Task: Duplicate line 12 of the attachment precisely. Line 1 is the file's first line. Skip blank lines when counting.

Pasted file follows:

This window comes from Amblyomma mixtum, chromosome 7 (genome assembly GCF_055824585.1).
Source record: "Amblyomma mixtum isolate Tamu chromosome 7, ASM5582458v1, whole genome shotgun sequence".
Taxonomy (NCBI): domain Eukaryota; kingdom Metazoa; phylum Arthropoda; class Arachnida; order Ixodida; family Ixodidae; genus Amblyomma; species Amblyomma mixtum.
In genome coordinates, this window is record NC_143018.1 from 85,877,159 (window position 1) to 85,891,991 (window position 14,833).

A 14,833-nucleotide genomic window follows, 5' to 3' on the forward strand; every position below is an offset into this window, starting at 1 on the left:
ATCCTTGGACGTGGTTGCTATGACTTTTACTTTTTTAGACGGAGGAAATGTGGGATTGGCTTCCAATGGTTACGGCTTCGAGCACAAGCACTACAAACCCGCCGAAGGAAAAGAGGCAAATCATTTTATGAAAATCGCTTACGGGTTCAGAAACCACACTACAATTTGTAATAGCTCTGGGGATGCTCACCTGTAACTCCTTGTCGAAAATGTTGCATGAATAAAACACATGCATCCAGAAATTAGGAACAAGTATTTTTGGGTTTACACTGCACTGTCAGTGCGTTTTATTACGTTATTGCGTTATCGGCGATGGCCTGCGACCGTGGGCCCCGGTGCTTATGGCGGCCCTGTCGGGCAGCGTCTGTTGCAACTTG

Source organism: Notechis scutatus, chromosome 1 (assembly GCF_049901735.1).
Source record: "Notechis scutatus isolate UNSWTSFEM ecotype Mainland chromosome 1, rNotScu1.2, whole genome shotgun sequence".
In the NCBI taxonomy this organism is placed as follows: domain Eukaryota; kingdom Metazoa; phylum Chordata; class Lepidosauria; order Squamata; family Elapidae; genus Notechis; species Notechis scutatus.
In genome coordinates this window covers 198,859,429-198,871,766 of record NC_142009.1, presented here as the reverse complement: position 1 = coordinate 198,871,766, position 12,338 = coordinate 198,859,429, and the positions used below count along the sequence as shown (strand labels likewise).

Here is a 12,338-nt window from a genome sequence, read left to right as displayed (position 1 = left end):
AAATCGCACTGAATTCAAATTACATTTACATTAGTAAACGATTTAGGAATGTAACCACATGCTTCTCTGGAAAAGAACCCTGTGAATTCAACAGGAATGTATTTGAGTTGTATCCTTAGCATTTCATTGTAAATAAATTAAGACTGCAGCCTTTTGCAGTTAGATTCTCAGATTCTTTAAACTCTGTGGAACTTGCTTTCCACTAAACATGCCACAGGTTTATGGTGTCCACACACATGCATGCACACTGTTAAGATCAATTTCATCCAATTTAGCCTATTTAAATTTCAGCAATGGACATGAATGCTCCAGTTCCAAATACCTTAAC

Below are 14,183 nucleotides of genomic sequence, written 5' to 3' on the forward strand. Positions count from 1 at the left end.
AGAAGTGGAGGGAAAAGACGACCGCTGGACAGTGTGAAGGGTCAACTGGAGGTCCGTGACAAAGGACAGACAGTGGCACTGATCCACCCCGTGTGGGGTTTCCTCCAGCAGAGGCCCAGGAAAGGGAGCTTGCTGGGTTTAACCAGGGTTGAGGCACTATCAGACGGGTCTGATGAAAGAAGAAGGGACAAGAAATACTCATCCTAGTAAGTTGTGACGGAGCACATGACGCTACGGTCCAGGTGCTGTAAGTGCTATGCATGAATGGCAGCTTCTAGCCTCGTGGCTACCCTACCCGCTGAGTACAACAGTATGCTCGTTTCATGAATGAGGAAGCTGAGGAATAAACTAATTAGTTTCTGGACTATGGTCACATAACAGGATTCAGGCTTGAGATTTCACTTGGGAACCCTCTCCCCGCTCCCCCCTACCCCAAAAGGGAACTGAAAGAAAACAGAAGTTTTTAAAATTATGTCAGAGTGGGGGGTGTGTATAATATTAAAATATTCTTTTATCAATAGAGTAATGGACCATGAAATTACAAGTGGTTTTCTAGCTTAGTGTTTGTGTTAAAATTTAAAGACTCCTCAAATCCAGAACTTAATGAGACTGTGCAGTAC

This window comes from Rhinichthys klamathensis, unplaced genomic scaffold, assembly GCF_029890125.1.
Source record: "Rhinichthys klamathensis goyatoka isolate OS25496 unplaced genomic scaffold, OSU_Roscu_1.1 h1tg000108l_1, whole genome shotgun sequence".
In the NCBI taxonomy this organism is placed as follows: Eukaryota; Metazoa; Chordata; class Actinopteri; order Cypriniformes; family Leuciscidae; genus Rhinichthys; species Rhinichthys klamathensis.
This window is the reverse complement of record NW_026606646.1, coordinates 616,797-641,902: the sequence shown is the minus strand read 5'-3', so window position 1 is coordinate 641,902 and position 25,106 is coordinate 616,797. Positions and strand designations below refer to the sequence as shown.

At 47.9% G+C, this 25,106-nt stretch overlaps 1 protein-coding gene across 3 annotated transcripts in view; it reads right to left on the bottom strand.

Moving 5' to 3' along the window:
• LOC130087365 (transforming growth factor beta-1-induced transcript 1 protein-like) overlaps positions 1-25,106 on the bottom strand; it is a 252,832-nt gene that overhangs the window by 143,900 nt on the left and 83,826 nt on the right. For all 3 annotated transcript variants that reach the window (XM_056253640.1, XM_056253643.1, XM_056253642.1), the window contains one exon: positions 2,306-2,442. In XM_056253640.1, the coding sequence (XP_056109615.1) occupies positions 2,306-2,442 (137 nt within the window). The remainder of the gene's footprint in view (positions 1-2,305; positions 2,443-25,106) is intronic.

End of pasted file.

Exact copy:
AAATCGCACTGAATTCAAATTACATTTACATTAGTAAACGATTTAGGAATGTAACCACATGCTTCTCTGGAAAAGAACCCTGTGAATTCAACAGGAATGTATTTGAGTTGTATCCTTAGCATTTCATTGTAAATAAATTAAGACTGCAGCCTTTTGCAGTTAGATTCTCAGATTCTTTAAACTCTGTGGAACTTGCTTTCCACTAAACATGCCACAGGTTTATGGTGTCCACACACATGCATGCACACTGTTAAGATCAATTTCATCCAATTTAGCCTATTTAAATTTCAGCAATGGACATGAATGCTCCAGTTCCAAATACCTTAAC